Report notes U.S. Jews of color overlooked, undercounted
Religion News Service | 5/31/2019, 6 a.m.
The typical photo of American Jews on synagogue websites, camp brochures and Jewish organizations’ fliers features happy-looking white people.
A new report, however, suggests that picture is incomplete.
A review of national and regional Jewish population studies found that Jews of color represent 12 percent to 15 percent of the American Jewish population and that many younger Jews who grew up in multiracial households identify as nonwhite.
“Counting Inconsistencies,” a meta-analysis undertaken by researchers at the Stanford Graduate School of Education, estimates there are 1 million Jews of color in the United States of about 7.2 million Jews in all.
The report found vast inconsistencies in how Jews of color were counted in recent population studies of American Jews. Many studies didn’t ask about race or ethnicity. Others were inconsistent in their questions or used nonstandard language. The report recommends that future population studies follow federal guidelines for collecting data on race and ethnicity.
Jewishness is typically passed down through the mother; if the mother is Jewish, her children are, too. In recent years, the Reform movement has begun recognizing the children of a Jewish mother or father as Jewish.
But interracial marriages and children adopted from South America, Africa and Asia are increasingly accounting for the growth in the number of Jews of color. Judaism also welcomes converts.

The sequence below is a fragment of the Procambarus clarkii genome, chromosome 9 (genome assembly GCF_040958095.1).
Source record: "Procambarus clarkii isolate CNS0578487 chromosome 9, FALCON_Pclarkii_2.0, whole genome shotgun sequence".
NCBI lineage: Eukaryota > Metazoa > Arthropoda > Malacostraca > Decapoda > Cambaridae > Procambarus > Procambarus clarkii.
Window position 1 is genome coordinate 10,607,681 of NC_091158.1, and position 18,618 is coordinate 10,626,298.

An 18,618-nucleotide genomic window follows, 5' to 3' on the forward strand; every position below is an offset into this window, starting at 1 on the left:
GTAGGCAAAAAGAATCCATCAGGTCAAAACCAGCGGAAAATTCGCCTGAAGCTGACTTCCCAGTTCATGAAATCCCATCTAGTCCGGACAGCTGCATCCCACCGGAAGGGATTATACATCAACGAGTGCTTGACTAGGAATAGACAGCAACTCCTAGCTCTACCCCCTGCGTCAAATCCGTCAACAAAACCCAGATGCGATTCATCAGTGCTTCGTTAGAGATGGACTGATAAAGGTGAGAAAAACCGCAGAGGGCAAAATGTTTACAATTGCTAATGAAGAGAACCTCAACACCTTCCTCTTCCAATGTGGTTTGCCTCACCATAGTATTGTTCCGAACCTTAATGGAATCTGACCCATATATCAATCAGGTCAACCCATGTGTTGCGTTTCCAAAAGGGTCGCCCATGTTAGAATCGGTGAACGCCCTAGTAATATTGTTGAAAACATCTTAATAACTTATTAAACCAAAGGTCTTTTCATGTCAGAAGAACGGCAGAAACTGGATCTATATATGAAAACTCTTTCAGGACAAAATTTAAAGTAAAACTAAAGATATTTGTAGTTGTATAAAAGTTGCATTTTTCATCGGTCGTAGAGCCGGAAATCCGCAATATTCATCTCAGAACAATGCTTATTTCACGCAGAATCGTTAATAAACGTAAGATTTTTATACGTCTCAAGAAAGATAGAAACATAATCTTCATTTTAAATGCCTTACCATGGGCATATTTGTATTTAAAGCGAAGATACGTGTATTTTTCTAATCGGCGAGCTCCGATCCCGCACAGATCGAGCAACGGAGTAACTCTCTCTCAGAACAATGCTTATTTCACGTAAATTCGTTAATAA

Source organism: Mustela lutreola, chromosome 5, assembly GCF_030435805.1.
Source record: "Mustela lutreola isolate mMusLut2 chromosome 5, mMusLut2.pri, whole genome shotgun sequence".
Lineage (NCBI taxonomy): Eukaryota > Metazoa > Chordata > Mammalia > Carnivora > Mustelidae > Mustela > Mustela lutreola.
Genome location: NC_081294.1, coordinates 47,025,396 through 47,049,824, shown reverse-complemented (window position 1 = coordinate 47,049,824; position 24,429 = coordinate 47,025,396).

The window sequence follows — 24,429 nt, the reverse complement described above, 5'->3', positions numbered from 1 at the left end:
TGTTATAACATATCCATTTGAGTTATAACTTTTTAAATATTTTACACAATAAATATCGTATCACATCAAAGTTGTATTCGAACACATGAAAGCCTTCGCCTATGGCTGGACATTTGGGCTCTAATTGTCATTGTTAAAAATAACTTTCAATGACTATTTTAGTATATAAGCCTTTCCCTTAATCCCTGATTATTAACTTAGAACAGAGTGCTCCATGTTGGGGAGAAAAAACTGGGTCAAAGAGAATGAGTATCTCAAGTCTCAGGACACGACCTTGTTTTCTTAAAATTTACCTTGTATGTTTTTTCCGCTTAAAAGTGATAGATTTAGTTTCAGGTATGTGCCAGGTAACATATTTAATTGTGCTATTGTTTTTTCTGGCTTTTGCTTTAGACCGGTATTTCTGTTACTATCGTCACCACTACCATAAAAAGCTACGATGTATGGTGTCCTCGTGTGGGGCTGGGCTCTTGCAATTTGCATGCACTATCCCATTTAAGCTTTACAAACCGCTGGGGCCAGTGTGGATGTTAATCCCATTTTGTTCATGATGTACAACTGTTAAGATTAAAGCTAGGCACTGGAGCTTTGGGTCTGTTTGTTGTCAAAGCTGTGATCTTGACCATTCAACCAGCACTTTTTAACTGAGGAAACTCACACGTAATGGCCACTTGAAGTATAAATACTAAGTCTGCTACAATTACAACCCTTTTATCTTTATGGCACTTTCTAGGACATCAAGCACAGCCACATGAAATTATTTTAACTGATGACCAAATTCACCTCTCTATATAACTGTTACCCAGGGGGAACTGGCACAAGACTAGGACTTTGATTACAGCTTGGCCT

Jews of color say they consistently face discrimination in Jewish institutions. Jared Jackson, founder and executive director of Jews in All Hues, said he keeps his cellphone handy on Yom Kippur, the Day of Atonement, because he frequently gets calls from Jews of color denied entrance to synagogues because they aren’t recognized as Jewish.
“Some of it is ignorance,” Mr. Jackson said. “Some of it is willful ignorance. Some communities don’t want Jews of color in their communities.”
Others say subtle or overt racism keeps many nonwhite Jews from fully participating in Jewish communal life, whether attending worship, joining a Jewish community center or attending a Jewish school.
But not enough has been done to place Jews of color in top leadership positions of major Jewish organizations, Ilana Kaufman of the Jews of Color Field Building Initiative said.
“We don’t want a situation where all our organizations, all our leadership, all our visionaries don’t represent the reality of who is the Jewish community,” she said.
The largest concentration of nonwhite Jews was found in the San Francisco area, where a 2017 study found 25 percent of Jewish households included people of color.